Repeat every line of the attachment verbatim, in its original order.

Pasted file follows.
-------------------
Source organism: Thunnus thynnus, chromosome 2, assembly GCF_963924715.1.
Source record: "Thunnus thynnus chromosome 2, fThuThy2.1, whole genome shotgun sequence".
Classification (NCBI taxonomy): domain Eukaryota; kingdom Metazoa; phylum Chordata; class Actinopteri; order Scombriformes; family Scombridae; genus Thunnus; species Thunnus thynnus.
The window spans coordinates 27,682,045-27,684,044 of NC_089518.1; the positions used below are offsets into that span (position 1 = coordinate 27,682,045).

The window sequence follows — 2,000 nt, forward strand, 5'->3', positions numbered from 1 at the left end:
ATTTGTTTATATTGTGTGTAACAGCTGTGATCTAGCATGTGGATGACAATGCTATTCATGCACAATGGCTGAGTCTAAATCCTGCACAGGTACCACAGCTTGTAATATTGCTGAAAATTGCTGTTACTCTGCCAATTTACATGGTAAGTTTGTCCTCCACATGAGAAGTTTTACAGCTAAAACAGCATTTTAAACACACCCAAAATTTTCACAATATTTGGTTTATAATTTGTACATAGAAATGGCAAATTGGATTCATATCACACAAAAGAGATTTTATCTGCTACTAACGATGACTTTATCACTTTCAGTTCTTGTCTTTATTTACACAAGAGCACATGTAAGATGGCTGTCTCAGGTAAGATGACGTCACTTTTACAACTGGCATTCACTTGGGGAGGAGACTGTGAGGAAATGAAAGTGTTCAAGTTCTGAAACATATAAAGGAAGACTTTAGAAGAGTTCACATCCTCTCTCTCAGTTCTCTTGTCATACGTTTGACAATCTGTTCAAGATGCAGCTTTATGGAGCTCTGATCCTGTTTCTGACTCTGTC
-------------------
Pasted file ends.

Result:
Source organism: Thunnus thynnus, chromosome 2, assembly GCF_963924715.1.
Source record: "Thunnus thynnus chromosome 2, fThuThy2.1, whole genome shotgun sequence".
Classification (NCBI taxonomy): domain Eukaryota; kingdom Metazoa; phylum Chordata; class Actinopteri; order Scombriformes; family Scombridae; genus Thunnus; species Thunnus thynnus.
The window spans coordinates 27,682,045-27,684,044 of NC_089518.1; the positions used below are offsets into that span (position 1 = coordinate 27,682,045).

The window sequence follows — 2,000 nt, forward strand, 5'->3', positions numbered from 1 at the left end:
ATTTGTTTATATTGTGTGTAACAGCTGTGATCTAGCATGTGGATGACAATGCTATTCATGCACAATGGCTGAGTCTAAATCCTGCACAGGTACCACAGCTTGTAATATTGCTGAAAATTGCTGTTACTCTGCCAATTTACATGGTAAGTTTGTCCTCCACATGAGAAGTTTTACAGCTAAAACAGCATTTTAAACACACCCAAAATTTTCACAATATTTGGTTTATAATTTGTACATAGAAATGGCAAATTGGATTCATATCACACAAAAGAGATTTTATCTGCTACTAACGATGACTTTATCACTTTCAGTTCTTGTCTTTATTTACACAAGAGCACATGTAAGATGGCTGTCTCAGGTAAGATGACGTCACTTTTACAACTGGCATTCACTTGGGGAGGAGACTGTGAGGAAATGAAAGTGTTCAAGTTCTGAAACATATAAAGGAAGACTTTAGAAGAGTTCACATCCTCTCTCTCAGTTCTCTTGTCATACGTTTGACAATCTGTTCAAGATGCAGCTTTATGGAGCTCTGATCCTGTTTCTGACTCTGTC